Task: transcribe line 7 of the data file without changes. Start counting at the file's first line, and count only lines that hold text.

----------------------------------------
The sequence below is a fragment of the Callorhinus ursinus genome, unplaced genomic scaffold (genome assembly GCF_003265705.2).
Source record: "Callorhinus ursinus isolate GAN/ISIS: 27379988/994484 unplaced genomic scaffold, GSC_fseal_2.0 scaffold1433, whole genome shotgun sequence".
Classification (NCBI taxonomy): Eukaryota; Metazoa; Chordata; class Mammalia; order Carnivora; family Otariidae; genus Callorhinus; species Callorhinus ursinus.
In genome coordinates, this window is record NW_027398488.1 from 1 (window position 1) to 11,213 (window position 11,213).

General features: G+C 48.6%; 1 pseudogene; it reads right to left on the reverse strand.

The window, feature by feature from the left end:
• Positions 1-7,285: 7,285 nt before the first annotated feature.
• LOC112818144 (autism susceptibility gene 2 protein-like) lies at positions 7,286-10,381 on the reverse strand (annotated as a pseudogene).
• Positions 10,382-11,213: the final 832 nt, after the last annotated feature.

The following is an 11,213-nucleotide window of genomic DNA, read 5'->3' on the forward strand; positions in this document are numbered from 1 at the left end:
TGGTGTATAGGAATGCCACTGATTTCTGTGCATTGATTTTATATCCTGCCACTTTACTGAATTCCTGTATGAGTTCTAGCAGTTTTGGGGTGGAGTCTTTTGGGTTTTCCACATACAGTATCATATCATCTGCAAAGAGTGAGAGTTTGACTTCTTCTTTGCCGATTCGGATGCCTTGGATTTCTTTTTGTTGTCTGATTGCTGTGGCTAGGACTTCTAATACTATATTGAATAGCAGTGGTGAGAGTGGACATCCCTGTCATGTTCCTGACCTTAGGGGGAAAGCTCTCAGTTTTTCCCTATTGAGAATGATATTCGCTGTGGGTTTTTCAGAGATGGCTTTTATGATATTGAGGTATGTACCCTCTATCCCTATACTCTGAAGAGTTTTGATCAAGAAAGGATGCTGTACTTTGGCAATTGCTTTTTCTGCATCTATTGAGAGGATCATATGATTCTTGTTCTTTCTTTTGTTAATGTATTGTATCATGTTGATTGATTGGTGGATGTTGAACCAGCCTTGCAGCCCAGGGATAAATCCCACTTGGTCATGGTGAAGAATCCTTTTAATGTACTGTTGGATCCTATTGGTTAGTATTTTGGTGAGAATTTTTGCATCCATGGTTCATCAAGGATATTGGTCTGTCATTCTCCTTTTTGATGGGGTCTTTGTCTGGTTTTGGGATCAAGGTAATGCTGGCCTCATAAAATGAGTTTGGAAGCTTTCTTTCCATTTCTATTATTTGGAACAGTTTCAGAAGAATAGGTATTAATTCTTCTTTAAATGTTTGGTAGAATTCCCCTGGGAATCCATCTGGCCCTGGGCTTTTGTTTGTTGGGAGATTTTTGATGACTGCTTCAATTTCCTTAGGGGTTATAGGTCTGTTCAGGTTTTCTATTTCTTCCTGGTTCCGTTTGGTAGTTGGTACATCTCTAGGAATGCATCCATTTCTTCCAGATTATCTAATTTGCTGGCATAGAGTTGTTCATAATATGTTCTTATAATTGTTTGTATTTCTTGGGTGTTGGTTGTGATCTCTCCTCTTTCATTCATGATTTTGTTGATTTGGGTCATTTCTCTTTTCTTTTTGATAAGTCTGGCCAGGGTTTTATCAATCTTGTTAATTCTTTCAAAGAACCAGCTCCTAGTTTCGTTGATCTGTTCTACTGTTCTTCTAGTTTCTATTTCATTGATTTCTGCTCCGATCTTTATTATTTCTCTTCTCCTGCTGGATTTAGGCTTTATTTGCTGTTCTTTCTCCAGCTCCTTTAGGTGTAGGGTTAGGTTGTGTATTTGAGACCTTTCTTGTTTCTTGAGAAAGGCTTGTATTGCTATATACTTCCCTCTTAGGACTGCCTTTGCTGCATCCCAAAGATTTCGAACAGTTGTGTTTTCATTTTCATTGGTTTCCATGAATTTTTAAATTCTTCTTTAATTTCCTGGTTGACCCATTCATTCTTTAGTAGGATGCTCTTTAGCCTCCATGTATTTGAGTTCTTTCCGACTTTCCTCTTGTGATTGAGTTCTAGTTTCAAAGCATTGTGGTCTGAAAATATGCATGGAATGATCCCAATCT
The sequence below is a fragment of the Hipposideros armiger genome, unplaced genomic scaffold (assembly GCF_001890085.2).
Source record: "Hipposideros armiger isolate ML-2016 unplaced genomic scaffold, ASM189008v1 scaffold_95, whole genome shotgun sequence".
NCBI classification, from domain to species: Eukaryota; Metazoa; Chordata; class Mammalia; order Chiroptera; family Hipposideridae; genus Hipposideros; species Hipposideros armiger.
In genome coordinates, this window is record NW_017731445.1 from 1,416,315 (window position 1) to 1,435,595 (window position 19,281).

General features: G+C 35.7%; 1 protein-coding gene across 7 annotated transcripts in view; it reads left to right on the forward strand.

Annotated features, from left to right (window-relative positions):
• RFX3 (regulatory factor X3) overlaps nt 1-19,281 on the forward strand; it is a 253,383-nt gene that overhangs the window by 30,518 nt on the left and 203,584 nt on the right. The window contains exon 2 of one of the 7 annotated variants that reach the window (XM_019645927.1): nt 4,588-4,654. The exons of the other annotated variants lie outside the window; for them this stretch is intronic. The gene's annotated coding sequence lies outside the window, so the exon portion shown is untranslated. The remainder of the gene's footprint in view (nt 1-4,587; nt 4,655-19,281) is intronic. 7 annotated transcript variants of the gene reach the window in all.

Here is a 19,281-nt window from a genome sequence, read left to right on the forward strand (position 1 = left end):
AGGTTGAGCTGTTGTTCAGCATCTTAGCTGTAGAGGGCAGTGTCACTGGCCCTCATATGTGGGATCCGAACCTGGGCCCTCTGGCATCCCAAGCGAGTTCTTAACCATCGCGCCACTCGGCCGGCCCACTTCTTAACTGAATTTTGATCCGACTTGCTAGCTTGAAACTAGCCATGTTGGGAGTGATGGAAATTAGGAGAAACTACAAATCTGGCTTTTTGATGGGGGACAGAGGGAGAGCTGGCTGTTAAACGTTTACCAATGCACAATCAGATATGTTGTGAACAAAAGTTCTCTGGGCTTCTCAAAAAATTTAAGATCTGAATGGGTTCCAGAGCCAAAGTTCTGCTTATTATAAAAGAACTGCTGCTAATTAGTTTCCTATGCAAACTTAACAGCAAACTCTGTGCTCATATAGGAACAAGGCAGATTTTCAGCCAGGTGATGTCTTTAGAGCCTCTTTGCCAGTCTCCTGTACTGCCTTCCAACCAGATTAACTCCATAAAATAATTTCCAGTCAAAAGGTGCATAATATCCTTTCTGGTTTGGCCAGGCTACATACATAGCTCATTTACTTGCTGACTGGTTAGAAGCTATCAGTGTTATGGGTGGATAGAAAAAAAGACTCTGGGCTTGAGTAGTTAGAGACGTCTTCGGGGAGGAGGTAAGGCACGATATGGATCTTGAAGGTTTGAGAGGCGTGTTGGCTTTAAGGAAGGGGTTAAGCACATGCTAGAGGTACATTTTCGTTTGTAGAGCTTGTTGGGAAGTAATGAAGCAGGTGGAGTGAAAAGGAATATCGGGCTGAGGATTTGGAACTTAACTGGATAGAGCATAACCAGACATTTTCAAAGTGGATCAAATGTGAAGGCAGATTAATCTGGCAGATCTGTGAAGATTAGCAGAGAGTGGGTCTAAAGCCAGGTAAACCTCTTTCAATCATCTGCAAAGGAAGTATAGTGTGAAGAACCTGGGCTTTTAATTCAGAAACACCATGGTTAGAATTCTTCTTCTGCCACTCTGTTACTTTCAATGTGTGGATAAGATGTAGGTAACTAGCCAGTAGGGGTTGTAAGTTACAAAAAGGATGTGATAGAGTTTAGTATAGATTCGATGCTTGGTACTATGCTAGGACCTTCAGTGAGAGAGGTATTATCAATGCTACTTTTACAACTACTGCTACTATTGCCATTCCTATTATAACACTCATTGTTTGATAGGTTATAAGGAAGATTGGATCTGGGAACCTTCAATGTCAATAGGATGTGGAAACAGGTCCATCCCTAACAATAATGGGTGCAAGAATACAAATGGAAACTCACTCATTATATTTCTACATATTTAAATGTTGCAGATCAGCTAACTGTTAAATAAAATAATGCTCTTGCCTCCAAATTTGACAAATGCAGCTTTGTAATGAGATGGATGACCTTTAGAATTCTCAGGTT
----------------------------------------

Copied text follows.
• Positions 1-7,285: 7,285 nt before the first annotated feature.